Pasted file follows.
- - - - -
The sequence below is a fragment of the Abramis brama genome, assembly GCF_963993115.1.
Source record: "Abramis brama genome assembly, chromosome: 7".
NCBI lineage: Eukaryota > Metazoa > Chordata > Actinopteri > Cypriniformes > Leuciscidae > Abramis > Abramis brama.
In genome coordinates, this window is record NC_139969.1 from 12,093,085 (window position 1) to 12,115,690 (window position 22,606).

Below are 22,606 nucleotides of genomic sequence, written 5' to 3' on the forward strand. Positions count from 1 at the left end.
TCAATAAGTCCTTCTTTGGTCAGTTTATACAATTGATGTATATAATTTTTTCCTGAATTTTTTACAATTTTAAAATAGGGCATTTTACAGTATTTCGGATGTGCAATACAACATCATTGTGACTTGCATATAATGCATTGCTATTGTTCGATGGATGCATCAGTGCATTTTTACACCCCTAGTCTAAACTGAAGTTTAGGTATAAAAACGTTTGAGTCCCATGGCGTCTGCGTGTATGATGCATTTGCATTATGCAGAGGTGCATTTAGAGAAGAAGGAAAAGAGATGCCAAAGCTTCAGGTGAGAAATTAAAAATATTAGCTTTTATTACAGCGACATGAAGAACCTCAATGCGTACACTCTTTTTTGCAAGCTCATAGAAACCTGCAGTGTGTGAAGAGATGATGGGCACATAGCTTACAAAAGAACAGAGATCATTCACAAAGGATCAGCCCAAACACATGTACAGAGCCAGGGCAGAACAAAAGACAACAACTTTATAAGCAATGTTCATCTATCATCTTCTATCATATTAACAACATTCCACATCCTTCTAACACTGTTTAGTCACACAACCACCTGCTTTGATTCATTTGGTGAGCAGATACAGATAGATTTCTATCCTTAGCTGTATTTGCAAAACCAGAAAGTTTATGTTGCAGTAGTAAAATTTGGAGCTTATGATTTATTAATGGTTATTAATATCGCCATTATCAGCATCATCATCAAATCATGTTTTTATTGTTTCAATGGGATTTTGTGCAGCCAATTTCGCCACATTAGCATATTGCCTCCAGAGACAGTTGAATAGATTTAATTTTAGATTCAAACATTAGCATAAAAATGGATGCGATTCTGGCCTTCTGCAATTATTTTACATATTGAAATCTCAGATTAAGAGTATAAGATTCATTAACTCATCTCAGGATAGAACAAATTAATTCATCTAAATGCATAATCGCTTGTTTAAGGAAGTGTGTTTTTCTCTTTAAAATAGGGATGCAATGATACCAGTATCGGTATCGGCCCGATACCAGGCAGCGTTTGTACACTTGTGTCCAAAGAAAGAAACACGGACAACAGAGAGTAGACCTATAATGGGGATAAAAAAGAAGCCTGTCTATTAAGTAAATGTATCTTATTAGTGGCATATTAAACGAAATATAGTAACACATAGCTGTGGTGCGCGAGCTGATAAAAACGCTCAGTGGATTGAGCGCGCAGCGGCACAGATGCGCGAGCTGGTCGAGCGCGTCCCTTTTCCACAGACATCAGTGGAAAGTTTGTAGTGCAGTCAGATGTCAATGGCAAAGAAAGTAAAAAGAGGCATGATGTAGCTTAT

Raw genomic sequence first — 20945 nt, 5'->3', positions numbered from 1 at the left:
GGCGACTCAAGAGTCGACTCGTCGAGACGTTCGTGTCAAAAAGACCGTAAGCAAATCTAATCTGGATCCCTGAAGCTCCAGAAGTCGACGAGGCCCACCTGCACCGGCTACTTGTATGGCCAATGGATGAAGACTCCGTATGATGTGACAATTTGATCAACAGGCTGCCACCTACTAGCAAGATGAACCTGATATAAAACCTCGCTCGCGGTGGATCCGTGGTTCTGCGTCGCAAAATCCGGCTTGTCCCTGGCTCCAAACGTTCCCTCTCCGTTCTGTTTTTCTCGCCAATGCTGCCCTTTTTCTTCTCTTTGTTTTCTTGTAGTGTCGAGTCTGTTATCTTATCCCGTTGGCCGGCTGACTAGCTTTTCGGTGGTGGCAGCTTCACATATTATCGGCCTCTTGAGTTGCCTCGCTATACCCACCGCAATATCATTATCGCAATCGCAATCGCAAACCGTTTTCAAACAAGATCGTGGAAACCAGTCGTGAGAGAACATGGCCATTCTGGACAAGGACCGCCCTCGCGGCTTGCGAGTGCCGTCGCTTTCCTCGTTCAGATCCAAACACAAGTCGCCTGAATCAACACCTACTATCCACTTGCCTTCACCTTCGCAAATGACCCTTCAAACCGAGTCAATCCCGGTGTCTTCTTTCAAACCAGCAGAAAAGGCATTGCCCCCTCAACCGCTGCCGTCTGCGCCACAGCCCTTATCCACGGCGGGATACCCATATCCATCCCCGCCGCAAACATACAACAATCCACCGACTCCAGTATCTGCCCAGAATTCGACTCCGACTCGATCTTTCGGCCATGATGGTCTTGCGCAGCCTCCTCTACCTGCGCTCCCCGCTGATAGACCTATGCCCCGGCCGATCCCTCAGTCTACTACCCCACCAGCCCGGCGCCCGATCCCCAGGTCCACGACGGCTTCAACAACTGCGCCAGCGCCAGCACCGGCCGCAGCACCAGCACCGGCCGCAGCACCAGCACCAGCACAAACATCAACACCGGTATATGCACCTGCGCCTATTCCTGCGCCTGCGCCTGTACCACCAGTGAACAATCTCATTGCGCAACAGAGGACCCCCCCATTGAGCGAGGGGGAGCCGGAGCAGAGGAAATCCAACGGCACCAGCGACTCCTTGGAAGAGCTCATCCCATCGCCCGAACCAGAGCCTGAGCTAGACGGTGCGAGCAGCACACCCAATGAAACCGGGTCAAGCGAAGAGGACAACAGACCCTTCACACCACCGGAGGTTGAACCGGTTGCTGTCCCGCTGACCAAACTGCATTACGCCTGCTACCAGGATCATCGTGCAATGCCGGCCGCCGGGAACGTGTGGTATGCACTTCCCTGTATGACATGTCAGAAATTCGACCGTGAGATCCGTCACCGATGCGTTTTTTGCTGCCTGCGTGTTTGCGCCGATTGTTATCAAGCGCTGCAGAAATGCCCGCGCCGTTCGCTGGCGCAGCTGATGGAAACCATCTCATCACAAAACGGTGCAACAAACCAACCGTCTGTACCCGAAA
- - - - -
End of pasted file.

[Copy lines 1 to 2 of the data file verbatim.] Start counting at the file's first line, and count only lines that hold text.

The sequence below is a fragment of the Abramis brama genome, assembly GCF_963993115.1.
Source record: "Abramis brama genome assembly, chromosome: 7".